Citing toxic smog that one official said has turned India’s capital city into a “gas chamber,” United Airlines has cancelled flights to New Delhi until the air gets better.
At least in United’s eyes, the Indian capital’s smog concerns are on par with environmental disasters such as hurricanes and volcanoes — a risk to be avoided. The company said it was letting passengers switch flights without charge or helping them find seats on other carriers.
It was unclear if other airlines would follow suit. Virgin Atlantic, KLM and Etihad Airlines all compete for business to New Delhi, according to CNN Money.
An advisory on United’s website said travel to New Delhi was suspended through at least Monday. “United has temporarily suspended our Newark-Delhi flights due to poor air quality concerns in Delhi and currently has waiver policies in place for customers who are travelling to, from or through Delhi,” the company said in an email.
“We are monitoring advisories as the region remains under a public health emergency, and are coordinating with respective government agencies.”
New Delhi’s air quality is consistently ranked among the world’s worst. But a perfect storm of problems is exacerbating the problem to potentially deadly levels. Farmers who have recently harvested crops in neighbouring states are illegally burning their fields, sending smoke into the air. Construction projects and pollution from vehicles in a city that lacks adequate public transportation are making things worse.
This week, the smog was 10 times worse than reigning pollution champion Beijing, where air-quality problems have reached Olympic proportions. Some parts of New Delhi have pollution 40 times the World Health Organization-recommended safe level.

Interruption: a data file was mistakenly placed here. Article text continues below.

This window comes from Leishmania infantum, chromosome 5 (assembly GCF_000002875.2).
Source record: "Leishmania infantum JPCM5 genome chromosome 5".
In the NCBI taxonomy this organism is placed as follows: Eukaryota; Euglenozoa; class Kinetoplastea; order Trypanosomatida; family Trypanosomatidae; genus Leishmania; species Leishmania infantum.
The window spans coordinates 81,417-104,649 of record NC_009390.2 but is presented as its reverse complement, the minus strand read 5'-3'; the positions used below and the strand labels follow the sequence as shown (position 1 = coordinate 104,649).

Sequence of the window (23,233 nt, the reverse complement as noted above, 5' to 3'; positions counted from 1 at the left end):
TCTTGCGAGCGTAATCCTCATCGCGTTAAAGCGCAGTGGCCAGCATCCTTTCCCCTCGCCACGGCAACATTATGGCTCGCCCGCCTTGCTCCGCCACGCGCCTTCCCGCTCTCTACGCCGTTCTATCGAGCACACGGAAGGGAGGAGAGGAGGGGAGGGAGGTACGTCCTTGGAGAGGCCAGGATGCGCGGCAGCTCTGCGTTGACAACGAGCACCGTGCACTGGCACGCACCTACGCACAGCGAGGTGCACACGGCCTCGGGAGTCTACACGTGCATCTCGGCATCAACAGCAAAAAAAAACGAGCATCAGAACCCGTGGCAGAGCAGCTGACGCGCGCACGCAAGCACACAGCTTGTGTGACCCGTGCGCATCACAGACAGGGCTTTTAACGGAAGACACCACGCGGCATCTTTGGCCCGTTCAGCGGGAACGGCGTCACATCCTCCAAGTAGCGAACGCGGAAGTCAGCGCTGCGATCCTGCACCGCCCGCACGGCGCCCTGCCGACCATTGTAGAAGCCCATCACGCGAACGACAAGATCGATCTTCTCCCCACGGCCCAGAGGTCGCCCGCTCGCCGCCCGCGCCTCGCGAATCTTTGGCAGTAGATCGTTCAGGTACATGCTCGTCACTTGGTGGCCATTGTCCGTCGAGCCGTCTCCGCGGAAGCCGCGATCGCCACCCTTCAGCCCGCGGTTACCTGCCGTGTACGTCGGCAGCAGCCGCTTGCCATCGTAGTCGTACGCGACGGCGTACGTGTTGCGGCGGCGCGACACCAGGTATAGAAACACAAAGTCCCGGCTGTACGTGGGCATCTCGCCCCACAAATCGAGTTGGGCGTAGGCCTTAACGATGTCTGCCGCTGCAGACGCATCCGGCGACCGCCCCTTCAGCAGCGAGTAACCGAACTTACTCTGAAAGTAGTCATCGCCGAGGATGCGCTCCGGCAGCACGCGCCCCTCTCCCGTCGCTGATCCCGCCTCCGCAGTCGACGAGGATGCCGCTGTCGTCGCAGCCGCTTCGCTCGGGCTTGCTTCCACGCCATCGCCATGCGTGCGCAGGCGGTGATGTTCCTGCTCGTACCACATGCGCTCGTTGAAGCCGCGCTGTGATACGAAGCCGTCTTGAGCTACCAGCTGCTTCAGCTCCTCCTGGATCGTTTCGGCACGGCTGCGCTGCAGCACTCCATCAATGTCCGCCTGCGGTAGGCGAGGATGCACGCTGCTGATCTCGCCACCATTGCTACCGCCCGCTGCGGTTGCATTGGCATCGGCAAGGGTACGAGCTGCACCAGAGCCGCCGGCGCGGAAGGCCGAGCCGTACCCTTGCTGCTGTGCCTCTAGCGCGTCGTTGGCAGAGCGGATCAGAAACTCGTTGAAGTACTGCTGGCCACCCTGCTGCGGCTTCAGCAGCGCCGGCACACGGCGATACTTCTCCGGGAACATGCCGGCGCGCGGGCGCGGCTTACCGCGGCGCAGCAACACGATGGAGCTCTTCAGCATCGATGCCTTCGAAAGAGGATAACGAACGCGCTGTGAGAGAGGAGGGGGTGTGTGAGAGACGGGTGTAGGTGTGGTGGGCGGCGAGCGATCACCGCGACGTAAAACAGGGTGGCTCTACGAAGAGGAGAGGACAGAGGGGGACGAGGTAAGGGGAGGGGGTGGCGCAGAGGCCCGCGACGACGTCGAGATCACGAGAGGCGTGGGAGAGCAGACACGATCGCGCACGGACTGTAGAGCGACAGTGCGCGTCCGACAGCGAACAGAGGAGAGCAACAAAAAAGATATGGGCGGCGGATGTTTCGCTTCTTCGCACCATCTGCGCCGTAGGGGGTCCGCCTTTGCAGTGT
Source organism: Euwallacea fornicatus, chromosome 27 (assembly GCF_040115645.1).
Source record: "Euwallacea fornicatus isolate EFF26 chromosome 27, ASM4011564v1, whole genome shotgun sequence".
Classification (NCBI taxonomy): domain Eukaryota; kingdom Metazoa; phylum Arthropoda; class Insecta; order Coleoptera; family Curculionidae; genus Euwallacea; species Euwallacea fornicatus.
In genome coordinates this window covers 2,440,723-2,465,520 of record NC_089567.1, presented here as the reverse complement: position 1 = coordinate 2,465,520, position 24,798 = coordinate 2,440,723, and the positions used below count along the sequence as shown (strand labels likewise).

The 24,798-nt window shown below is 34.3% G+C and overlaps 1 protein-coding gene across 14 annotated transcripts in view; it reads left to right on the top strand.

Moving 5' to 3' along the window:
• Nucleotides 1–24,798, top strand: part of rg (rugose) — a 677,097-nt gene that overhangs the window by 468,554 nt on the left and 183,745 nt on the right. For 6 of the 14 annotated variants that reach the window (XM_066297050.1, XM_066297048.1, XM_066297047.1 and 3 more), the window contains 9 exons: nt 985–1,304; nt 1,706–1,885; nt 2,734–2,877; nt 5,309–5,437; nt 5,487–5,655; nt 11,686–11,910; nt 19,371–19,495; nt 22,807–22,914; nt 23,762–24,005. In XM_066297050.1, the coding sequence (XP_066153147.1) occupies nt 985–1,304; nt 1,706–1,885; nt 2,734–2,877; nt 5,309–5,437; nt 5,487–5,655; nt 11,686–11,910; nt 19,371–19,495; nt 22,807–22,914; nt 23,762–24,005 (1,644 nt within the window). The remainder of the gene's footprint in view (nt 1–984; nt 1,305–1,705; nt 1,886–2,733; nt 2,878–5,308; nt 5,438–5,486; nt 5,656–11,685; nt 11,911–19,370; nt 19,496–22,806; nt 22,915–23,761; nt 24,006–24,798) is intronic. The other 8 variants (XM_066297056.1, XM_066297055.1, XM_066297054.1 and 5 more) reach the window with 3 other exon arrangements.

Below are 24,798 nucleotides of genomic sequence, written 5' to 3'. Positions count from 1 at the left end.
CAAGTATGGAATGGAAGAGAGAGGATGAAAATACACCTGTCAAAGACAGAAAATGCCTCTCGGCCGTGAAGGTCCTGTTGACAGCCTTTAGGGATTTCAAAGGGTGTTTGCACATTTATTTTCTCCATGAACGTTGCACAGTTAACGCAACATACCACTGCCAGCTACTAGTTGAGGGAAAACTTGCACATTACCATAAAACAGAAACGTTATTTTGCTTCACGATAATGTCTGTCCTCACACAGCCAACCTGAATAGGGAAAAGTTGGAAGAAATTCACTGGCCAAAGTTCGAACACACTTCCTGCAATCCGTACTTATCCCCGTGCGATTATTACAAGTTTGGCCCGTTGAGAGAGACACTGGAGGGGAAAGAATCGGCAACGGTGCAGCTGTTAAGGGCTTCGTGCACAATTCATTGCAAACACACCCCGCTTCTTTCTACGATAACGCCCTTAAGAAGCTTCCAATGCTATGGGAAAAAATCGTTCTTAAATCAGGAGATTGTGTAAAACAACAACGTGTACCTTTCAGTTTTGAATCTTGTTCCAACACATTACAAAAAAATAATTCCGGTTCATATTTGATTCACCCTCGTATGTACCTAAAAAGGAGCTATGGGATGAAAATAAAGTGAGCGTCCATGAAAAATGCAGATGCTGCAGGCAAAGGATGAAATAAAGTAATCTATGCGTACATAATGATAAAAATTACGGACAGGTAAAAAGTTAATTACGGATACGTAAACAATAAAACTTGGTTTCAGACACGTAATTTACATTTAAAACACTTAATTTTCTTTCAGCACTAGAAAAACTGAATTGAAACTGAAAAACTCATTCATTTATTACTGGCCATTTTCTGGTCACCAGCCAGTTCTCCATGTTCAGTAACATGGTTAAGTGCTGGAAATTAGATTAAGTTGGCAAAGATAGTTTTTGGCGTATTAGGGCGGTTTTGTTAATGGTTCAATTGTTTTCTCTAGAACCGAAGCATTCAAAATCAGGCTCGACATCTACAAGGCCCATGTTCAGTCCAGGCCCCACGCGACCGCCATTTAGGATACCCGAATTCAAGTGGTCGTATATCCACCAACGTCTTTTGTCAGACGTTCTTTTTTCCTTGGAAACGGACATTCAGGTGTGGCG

Smog has grounded planes in major cities before, but typically because the thick haze dangerously obscured pilots’ vision.
More than 6,000 schools have been ordered closed, and only trucks carrying essential supplies are allowed into the city. Construction projects have been halted. And the nation was mulling a plan to spray water over its capital to combat the toxic smog. The city considered — then scrapped — a plan that would let private vehicles drive on New Delhi roads only every other day.
Still, photos show the city enveloped in a gray haze. Residents braving the streets looked like surgeons or carpenters, depending on which type of mask they were able to acquire.
People huddled indoors with expensive air purifiers, indoor plants and closed windows.
But doctors say it won’t be enough to prevent some deaths in the city of 20 million people. Children are the most vulnerable.
In a less-affluent quarter of the city, Baburam Durbedy’s grandson hasn’t been eating. “His temperature is up and he keeps getting out of breath,” Durbedy said. He wiped his own irritated eyes as he spoke.
Working as a security guard in the city Durbedy earns just enough to survive. Buying high-end air purifiers is not an option, nor is expensive medical care. The family of five has two thin gas masks to share. “We just rub Vicks on his chest,” he said, referring to the medicated vapour rub.
A recent study linked 2.5 million deaths in India in 2015 to pollution. This week, worried parents carried coughing children into hospitals around the city.
“We’ve seen around a 30 to 35 percent increase of patients in the past couple of days,” said Anupam Sibal, group medical director and senior pediatrician at Apollo Hospitals. “It wasn’t like this five years ago. Children with respiratory problems are finding their issues are exacerbated. It affects everyone.”
The Washington Post
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